Trade is not a zero sum game where one side “wins” and the other side “loses”. Both sides gain or profit from any trade in the sense that if either party did not value the thing they got more than the thing they gave up they would not have engaged in the trade. Trump and his ilk view trade like a game of Monopoly because they fall for the fallacy of anthropomorphizing countries into single actors and then distill all trade down to a single good: money. So in his mind the US gave Mexico $294 and Mexico gave the US $236 – as though they were just swapping currency and nothing else. Yes, that would be a loss, but that is not at all what is going on. It is an absurd distillation of the transactions of millions of individual actors into a meaningless aggregate. To get a clearer picture of what is going we need to disaggregate these numbers. Let’s imagine that Joseph buys $10 worth of goods from José. Joseph now has a $10 item and José has a $10 bill. Who lost here? No one. Trump would view this as a $10 trade deficit. But a deficit implies some sort of debt obligation, that something is owed, but nothing is owed, both sides swapped value for value. Now imagine that José buys $7 worth of goods from Joseph. Joseph now has $3 in goods and $7 cash, or $10 of value. José now has $3 in cash and $7 in goods, again, $10 in value.

Indeed all trade follows the rules of double entry accounting. Mexico’s cash account goes up while their goods account goes down: in balance. The US’s goods account goes up while their cash account goes down: in balance. Claiming a trade deficit exists is the equivalent of looking at only one side of a standard accounting balance sheet and claiming it is not balanced because one refuses to look at the other side of the sheet.

To the extent that jobs and industry are moving out of the US and that this harms in the short term those that lose their jobs perhaps it would be more appropriate to not lay blame at the feet of those business moving away but rather ask the origin of the incentives they are responding to (regulations, unionization, taxes anyone?)

Trading Places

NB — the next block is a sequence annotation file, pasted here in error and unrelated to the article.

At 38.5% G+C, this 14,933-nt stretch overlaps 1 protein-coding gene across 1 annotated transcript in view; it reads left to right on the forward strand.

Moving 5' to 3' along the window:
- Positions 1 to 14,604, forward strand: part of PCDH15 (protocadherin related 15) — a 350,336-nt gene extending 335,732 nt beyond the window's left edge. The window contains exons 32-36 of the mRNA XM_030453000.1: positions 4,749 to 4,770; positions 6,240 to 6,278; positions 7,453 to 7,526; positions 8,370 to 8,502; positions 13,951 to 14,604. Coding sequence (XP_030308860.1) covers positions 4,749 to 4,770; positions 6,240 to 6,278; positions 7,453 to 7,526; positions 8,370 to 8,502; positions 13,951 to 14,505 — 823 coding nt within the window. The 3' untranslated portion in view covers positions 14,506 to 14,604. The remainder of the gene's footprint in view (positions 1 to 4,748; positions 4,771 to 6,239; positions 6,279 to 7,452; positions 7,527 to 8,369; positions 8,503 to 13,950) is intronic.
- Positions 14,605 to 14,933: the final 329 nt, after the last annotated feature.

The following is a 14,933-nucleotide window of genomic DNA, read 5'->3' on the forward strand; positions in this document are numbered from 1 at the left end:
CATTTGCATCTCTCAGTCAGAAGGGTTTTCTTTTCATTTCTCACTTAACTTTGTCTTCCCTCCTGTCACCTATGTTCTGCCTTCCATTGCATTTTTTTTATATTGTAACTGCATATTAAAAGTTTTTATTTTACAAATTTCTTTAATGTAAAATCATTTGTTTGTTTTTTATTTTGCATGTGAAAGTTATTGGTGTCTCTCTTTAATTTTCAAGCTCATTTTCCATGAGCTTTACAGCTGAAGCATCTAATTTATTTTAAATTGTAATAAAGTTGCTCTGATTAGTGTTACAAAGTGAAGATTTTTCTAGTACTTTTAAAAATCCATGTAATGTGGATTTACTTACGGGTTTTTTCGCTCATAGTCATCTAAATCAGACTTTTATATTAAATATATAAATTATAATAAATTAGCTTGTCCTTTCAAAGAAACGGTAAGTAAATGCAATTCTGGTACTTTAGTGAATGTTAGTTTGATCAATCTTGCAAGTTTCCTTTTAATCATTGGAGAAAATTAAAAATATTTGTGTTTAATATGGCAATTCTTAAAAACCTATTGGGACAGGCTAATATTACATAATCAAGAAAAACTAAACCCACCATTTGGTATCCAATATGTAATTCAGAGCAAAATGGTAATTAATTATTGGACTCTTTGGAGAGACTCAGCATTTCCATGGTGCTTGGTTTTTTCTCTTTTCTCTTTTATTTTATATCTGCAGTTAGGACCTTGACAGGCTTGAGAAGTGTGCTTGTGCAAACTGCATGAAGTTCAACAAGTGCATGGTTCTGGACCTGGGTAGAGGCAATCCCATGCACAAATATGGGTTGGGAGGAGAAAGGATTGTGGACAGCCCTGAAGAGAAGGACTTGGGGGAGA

A basic economic principle is the necessity of accounting for both the seen and the unseen (first elucidated by the great French economist Frédéric Bastiat). It provides a basis for understanding how politicians perennially cast themselves in the role of Santa Claus whilst picking our pockets. We are a willing audience to the magician who dazzles us with (for example) public works project (the seen benefit) while remaining unaware of the unseen harms unfolding (those things not done, created, or attempted due to diversion of resources into the political projects). The principal works for any intervention into people’s lives. For example, sanctions or trade embargos are often put in place in order to influence the actions of the leaders of another country. Although there is not a single historical precedent for this ever working, it remains the most popular passive-aggressive tool in the arsenal of the state. The language used to speak of such embargos employs the ruse of anthropomorphization (“America” cuts off trade to “Iran”) in order to hide the underlying reality that rather than the target country being harmed it is the individuals that constitute that country that are harmed. See, it’s not millions of people being made to suffer; it’s just a nebulous non-human “country”. Those who engage in these practices of course understand the reality of weighing human suffering and misery against the greater good of their desired ends. Indeed it was Madeline Albright’s admission that the deaths of approximately half a million Iraqi children during the 1990s sanctions against Iraq were “worth it” in order to achieve their goals (this remark was specifically cited by Osama Bin Laden as one of the many reasons behind the 9/11 attacks).